Thoughts on a Translation
Now listen, you watermelons –
if any thieves come,
turn into frogs.
Issa taught his melons
the art of masquerade
and applauded warty carnivores
chasing poachers away.
Would you rather be a watermelon
with its pink flesh cannibalized
or a frog splaying buttered legs
on a gold-trimmed plate?
A poet translates Issa’s name:
a single bubble in steeping tea.
I prefer a single frog in a melon patch.
All I know of Issa: a few haiku and Googled facts.
Of watermelons: the etiquette of a silver spoon
scooping fruit, holding slipped-out pits.
Of frogs: quarter-sizes croak above nighthawks,
Beelzebufos ate hatchling dinosaurs.
It’s discomforting to think
I could slip off this lifetime’s
watery pink for a green body
that listens with its mouth.
As kids, we learned to love neighbors
who looked like ourselves. How boring:
fields where melons look alike
and frogs sing the same refrain.
There’s no shortage of imaginary frogs
in real gardens or of bubbles in steeping tea.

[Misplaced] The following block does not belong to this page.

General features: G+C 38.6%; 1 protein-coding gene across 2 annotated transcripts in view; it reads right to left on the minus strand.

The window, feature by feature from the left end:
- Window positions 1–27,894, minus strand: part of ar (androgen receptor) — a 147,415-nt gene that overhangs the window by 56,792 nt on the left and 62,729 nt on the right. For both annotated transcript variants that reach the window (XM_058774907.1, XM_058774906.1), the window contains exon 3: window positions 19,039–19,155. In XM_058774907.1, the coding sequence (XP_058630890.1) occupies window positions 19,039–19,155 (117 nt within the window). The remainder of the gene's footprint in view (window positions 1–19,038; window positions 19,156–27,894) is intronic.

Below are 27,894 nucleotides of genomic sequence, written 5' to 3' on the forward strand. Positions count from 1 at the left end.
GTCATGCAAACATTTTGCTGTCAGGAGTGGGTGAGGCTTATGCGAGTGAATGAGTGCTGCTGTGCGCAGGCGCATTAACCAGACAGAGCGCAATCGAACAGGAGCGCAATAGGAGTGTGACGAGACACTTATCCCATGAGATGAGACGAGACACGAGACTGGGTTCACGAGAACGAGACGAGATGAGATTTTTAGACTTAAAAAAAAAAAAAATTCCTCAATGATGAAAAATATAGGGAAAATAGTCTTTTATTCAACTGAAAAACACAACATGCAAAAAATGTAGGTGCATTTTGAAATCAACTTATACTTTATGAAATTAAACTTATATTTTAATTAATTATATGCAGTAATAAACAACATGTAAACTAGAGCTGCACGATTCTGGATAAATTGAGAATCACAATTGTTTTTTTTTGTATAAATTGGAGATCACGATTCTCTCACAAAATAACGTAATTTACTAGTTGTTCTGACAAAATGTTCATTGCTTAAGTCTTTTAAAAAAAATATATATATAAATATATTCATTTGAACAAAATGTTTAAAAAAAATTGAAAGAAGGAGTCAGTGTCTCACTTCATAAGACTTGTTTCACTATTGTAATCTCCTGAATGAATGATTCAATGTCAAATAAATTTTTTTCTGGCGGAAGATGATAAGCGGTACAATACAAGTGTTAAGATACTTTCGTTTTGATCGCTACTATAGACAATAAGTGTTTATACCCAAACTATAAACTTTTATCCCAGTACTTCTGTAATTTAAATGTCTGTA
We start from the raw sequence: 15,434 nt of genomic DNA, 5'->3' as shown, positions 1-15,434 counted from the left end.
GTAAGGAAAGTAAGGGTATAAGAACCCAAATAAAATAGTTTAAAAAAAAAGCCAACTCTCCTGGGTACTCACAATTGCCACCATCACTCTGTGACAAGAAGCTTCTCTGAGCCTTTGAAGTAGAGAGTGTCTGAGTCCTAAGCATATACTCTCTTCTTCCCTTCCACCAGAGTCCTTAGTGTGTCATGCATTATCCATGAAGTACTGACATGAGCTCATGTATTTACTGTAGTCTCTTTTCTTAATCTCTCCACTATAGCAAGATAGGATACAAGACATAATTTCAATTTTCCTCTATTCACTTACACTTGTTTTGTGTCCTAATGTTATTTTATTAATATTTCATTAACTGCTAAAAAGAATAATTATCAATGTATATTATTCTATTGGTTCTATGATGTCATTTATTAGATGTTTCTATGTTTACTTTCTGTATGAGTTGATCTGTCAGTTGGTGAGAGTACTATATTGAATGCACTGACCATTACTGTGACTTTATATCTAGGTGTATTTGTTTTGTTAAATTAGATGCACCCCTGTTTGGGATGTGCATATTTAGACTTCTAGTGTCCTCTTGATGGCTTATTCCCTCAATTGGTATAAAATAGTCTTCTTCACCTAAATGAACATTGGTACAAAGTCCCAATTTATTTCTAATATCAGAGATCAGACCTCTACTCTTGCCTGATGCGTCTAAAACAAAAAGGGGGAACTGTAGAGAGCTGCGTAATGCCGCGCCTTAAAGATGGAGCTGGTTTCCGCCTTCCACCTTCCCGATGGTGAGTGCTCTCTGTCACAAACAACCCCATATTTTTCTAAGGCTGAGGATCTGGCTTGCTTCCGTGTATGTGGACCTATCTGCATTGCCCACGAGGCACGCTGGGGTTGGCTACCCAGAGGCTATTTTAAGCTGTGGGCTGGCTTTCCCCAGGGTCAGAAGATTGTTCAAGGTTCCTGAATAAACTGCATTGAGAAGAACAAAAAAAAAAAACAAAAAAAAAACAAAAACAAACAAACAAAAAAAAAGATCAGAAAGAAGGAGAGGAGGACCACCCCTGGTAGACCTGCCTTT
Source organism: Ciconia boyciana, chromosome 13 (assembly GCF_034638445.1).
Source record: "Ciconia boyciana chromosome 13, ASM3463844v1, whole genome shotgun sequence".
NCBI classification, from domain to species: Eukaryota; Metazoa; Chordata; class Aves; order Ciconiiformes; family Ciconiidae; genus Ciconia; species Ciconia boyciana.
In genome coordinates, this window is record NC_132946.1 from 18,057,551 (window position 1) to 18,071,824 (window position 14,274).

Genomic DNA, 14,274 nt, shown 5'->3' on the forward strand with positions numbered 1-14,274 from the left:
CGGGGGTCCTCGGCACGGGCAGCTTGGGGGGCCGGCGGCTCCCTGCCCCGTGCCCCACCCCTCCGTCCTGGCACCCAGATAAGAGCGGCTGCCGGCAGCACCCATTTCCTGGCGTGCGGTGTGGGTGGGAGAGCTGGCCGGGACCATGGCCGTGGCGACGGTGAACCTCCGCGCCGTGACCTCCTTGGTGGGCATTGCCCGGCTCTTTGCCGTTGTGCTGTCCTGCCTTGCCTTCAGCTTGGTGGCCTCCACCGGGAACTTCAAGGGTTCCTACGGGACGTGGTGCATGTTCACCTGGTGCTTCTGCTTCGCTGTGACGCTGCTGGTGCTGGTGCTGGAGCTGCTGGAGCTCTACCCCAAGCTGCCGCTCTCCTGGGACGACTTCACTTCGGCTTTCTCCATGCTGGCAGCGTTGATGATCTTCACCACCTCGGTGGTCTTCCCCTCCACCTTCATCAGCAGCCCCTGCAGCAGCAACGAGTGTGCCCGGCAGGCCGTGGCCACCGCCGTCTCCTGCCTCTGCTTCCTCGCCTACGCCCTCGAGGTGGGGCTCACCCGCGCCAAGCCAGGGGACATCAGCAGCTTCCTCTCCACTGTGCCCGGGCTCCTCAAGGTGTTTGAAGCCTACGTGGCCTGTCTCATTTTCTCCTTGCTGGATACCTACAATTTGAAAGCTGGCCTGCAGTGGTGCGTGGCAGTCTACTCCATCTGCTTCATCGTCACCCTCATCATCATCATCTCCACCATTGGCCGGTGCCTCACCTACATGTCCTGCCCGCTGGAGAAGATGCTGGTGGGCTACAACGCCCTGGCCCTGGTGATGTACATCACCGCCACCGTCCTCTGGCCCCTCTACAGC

In the redundancy of dawn, frogs sleep.
Poetry glides through fields,
poaching the silence of watermelons.
An ancient painter warned a shoemaker
to stick to his soles and not pretend
expertise about things he does not know.
Not prone to take advice, I’ll cobble
a poem about an inept thief who dreams
of stealing melons from a frog-filled pond.
About the writer:
From Assistant Professor of English to management trainer to retiree, Carolyn Martin has journeyed from New Jersey to Oregon to discover Douglas firs, months of rain, and dry summers. Her poems and book reviews have appeared in publications throughout North America and the UK. Her third collection, Thin Places, was published by Kelsay Books in 2017 and her fourth, A Penchant for Masquerades, is scheduled for a 2019 release by Unsolicited Press. Carolyn is currently the poetry editor for the Kosmos Quarterly.